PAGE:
Casual discussion amongst spiritual friends.
5 posts • Page 1 of 1
He who knows only his own side of the case knows little of that. His reasons may be good, and no one may have been able to refute them.
But if he is equally unable to refute the reasons on the opposite side, if he does not so much as know what they are, he has no ground for preferring either opinion …
He must be able to hear them from persons who actually believe them … he must know them in their most plausible and persuasive form.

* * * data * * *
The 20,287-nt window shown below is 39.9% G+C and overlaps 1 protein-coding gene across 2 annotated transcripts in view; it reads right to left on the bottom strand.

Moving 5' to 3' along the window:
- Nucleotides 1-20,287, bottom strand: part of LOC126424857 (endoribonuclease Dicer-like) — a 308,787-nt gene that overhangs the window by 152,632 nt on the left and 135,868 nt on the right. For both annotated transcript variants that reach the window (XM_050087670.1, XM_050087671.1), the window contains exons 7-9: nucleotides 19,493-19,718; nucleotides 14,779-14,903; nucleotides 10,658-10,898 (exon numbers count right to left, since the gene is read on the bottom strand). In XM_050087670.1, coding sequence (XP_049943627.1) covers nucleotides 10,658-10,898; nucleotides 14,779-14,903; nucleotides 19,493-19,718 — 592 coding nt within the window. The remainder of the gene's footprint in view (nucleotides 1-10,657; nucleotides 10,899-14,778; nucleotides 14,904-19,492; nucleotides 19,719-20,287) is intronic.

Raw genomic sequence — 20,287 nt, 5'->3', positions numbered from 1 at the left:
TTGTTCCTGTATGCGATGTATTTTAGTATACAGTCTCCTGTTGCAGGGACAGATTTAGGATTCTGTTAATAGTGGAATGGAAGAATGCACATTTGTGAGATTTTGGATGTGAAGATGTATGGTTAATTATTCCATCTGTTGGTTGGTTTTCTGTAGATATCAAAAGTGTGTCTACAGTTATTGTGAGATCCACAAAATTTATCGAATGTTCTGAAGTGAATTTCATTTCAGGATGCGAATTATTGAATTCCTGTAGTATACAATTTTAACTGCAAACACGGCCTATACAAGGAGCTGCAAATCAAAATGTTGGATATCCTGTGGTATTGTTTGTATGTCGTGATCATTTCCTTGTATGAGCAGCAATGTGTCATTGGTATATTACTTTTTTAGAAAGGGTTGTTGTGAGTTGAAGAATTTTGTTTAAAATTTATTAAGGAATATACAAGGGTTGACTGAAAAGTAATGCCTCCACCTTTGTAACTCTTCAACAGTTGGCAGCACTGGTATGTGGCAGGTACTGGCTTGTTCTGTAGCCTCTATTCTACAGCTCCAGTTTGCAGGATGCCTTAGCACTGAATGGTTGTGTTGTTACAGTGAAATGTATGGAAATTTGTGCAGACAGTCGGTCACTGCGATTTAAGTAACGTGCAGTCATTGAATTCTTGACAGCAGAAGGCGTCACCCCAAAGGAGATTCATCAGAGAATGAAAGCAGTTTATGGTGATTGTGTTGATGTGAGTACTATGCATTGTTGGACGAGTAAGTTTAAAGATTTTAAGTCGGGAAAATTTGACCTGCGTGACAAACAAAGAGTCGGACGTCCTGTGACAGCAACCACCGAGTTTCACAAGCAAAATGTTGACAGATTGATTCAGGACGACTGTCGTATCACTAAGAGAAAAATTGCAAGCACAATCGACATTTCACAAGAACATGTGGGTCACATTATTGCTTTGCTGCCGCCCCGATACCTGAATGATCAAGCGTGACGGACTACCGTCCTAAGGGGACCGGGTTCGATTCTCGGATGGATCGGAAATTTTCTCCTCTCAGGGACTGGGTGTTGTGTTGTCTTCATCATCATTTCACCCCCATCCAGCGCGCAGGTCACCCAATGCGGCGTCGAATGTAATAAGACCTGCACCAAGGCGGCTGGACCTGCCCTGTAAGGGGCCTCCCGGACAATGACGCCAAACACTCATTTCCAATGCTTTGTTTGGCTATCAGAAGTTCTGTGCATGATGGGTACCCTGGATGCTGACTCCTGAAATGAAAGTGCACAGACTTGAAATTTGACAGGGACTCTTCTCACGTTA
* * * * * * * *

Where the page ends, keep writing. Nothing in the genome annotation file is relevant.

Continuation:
John Stuart Mill
scroll down a little - http://www.bsangha.net/index.php?p=news" onclick="window.open(this.href);return false;dumb bonbu wrote:lol, where'd you find it Will if you don't mind me asking?
Whatever one frequently thinks and ponders upon, that will become the inclination of his mind. -- MN 19
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